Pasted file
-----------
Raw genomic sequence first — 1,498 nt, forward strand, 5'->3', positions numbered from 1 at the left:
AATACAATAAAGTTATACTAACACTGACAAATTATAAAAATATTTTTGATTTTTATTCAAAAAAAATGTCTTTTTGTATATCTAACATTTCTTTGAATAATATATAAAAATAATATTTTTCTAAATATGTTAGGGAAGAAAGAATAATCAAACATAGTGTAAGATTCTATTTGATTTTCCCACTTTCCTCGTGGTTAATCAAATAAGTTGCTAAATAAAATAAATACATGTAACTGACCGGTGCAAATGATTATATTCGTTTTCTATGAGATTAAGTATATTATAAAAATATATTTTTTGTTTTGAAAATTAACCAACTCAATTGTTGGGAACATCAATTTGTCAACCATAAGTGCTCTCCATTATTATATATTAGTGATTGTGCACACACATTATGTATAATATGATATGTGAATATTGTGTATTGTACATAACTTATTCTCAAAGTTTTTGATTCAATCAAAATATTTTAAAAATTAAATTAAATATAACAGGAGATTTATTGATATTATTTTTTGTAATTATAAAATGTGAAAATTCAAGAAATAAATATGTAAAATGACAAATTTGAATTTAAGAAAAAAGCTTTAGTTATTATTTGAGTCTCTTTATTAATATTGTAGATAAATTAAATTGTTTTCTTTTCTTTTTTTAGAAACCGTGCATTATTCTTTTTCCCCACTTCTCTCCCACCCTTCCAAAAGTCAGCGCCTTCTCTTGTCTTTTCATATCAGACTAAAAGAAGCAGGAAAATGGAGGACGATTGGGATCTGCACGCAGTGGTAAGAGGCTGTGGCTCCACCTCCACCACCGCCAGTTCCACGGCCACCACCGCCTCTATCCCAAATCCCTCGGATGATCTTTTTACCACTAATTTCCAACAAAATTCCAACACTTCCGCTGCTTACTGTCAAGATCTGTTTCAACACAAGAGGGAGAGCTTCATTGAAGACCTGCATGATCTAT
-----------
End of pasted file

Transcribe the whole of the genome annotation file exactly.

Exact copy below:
Raw genomic sequence first — 1,498 nt, forward strand, 5'->3', positions numbered from 1 at the left:
AATACAATAAAGTTATACTAACACTGACAAATTATAAAAATATTTTTGATTTTTATTCAAAAAAAATGTCTTTTTGTATATCTAACATTTCTTTGAATAATATATAAAAATAATATTTTTCTAAATATGTTAGGGAAGAAAGAATAATCAAACATAGTGTAAGATTCTATTTGATTTTCCCACTTTCCTCGTGGTTAATCAAATAAGTTGCTAAATAAAATAAATACATGTAACTGACCGGTGCAAATGATTATATTCGTTTTCTATGAGATTAAGTATATTATAAAAATATATTTTTTGTTTTGAAAATTAACCAACTCAATTGTTGGGAACATCAATTTGTCAACCATAAGTGCTCTCCATTATTATATATTAGTGATTGTGCACACACATTATGTATAATATGATATGTGAATATTGTGTATTGTACATAACTTATTCTCAAAGTTTTTGATTCAATCAAAATATTTTAAAAATTAAATTAAATATAACAGGAGATTTATTGATATTATTTTTTGTAATTATAAAATGTGAAAATTCAAGAAATAAATATGTAAAATGACAAATTTGAATTTAAGAAAAAAGCTTTAGTTATTATTTGAGTCTCTTTATTAATATTGTAGATAAATTAAATTGTTTTCTTTTCTTTTTTTAGAAACCGTGCATTATTCTTTTTCCCCACTTCTCTCCCACCCTTCCAAAAGTCAGCGCCTTCTCTTGTCTTTTCATATCAGACTAAAAGAAGCAGGAAAATGGAGGACGATTGGGATCTGCACGCAGTGGTAAGAGGCTGTGGCTCCACCTCCACCACCGCCAGTTCCACGGCCACCACCGCCTCTATCCCAAATCCCTCGGATGATCTTTTTACCACTAATTTCCAACAAAATTCCAACACTTCCGCTGCTTACTGTCAAGATCTGTTTCAACACAAGAGGGAGAGCTTCATTGAAGACCTGCATGATCTAT